As Rocky Mountain National Park's nonprofit accomplice, the RMNA supports the park with educational excursions such as the seven-hour Hike with a Naturalist: Mills Lake tour. Expand your appreciation for the subalpine ecosystem by hiking through the twisting paths and scenic canyons of the Mills Lake trail, trudging through aspen groves and evergreen trees, and enjoying up-close views of the area's animal and plants. After the forest gets bored of looking at people, climbers will amble past the rushing waters of one of the park's most popular waterfalls and visit numerous glacial moraines, valleys, and cirques.
The conservationists that make up Trees, Water & People (TWP) believe in a simple concept: local people should play an active role in preserving and managing their natural resources. When this happens, the organization believes it fosters involvement, ownership, and long-term financial sustainability. To this end, the organization aims to improve communities in Latin America and the United States through hands-on educational programs. Tree nurseries in Latin America, for example, teach locals about the benefits of reforestation; in South Dakota, gardening workshops held on a farm give Native Americans the tools and knowledge for sustainable food production.
By 7 a.m. each day, the kitchen staff at Coal Creek Meals on Wheels is already hard at work preparing the day's meals. Along with the typical daily meal based on protein, vegetables, and starch, plus bread, fruit, and a freshly baked dessert, the crew also makes several dozen specialized meals each day to accommodate special dietary needs and restrictions. Volunteers chip in around 9 a.m. to bag and package the food, and when the volunteer drivers arrive at 11 a.m., the food is ready for delivery. But the volunteer drivers do more than just deliver hot meals to the organization's homebound elderly, disabled, or ill clients?they also serve as friendly visitors, providing wellness check-ins in addition to hot, nutritious meals. Coal Creek Meals on Wheels has seen a 16% increase in clients since 2010, and its volunteers delivered more than 16,000 meals in 2012.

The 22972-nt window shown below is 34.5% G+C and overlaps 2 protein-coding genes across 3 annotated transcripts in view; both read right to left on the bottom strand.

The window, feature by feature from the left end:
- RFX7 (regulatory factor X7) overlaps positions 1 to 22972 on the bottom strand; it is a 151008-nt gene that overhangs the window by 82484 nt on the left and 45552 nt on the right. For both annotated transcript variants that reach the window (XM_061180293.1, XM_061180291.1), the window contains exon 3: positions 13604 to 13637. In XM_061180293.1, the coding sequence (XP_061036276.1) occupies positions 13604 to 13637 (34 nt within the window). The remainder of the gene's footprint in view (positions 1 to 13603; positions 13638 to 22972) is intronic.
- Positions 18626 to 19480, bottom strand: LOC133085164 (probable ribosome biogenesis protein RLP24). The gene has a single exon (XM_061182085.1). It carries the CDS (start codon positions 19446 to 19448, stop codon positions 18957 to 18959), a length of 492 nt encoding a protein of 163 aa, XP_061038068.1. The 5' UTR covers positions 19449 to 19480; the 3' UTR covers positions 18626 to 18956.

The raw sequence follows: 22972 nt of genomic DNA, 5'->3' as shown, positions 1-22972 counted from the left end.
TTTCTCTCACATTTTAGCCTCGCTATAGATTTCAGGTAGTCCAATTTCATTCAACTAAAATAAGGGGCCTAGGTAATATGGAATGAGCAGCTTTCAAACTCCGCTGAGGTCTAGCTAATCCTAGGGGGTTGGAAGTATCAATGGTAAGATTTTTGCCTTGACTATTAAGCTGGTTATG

CrossFit Julia’s husband-and-wife team takes a personal approach to fitness. Rather than set their clients loose in a jungle of workout machinery, they structure their daily CrossFit workouts around functional strength and cardio exercises in a supportive group setting. The classes themselves constantly vary; one day’s deadlifts and pushups are another day’s sprints and burpees. Success is determined not by any uniform standard, but by each student’s ability to meet or exceed his or her own fitness expectations. Just as CrossFit differs from normal workouts, CrossFit Julia’s facility differs from a normal gym. Ropes hang from the ceiling, and the rows of cardio machines found in typical gyms have been replaced with heavy tires lifted from cars illegally parked outside.
The Boedecker Theater is a new 60 seat state of the art cinema located at the Dairy Center for the Arts at 2590 Walnut in Boulder. Programming includes independent films, documentaries, live broadcasts of opera and ballet, and more. Talk backs facilitated by knowledgeable hosts are offered for many of the films.
Though Kurt Miller spent two decades running his father’s namesake company, Warren Miller Entertainment, he was eventually drawn to another mission. Over the years, his father’s films had featured a variety of segments about athletes and volunteers involved in adaptive sports for players with disabilities. Inspired by their tales, Kurt founded Make A Hero to share these stories and help athletes with disabilities achieve their goals. Make A Hero funds adaptive sports groups and raises awareness for programs involving athletes with disabilities. Through the efforts of Make A Hero, Kurt produced The Movement, a documentary about skier Rick Finkelstein, who relearned the sport after becoming paralyzed in an accident. The film has been featured in more than 15 festivals and qualified for an Oscar nomination.